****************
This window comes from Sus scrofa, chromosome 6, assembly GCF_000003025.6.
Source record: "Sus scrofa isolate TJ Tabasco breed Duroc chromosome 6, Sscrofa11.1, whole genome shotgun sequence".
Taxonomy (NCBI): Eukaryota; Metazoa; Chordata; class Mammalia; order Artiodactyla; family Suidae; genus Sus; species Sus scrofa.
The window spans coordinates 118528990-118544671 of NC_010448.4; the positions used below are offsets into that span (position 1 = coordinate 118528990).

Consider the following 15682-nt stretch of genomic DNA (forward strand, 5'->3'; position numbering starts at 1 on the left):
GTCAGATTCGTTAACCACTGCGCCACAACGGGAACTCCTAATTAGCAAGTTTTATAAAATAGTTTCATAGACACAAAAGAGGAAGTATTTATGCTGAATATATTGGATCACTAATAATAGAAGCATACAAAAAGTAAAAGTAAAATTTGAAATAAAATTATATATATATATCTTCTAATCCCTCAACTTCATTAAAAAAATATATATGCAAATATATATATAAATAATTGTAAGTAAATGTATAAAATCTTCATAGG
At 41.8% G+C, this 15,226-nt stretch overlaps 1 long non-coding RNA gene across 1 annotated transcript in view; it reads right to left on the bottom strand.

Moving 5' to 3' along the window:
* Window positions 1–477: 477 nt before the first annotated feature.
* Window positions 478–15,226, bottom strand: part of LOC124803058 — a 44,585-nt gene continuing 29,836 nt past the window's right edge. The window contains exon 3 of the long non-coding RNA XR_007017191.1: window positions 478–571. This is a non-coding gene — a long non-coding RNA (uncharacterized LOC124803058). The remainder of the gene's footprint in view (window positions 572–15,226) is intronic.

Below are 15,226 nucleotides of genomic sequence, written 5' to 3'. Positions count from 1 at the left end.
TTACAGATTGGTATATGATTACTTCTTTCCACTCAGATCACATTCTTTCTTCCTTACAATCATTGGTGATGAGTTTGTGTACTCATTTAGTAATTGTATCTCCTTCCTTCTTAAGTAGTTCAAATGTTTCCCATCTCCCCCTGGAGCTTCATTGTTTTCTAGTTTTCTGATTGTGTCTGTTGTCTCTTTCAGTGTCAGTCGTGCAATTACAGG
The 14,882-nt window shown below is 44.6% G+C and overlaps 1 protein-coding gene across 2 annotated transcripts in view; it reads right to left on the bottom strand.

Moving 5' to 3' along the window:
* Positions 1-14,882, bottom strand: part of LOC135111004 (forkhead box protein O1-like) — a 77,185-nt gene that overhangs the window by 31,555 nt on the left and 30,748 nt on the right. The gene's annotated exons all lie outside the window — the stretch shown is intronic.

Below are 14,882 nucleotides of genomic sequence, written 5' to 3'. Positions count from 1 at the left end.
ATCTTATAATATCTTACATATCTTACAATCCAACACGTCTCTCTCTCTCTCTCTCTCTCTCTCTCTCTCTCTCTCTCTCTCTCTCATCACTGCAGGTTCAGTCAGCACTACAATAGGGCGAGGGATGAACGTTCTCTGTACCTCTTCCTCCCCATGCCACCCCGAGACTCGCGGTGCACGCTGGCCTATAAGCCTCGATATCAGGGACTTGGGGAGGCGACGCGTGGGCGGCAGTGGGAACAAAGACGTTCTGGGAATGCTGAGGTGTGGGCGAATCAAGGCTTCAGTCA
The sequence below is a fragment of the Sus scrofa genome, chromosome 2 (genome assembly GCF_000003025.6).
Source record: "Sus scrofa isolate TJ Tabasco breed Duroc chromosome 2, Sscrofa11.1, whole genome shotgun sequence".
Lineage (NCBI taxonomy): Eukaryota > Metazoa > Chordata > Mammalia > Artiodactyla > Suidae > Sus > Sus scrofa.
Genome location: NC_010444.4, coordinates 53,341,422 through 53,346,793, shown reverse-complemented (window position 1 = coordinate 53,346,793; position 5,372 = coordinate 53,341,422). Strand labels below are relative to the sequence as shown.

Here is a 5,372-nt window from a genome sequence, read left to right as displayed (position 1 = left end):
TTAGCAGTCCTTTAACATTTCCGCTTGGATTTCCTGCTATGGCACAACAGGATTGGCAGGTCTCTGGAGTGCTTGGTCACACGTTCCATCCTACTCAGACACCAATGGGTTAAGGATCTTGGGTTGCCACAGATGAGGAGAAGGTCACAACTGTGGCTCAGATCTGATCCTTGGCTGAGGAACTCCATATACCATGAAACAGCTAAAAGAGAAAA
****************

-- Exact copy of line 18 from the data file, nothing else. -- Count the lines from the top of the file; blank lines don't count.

The sequence below is a fragment of the Sus scrofa genome, chromosome 2 (genome assembly GCF_000003025.6).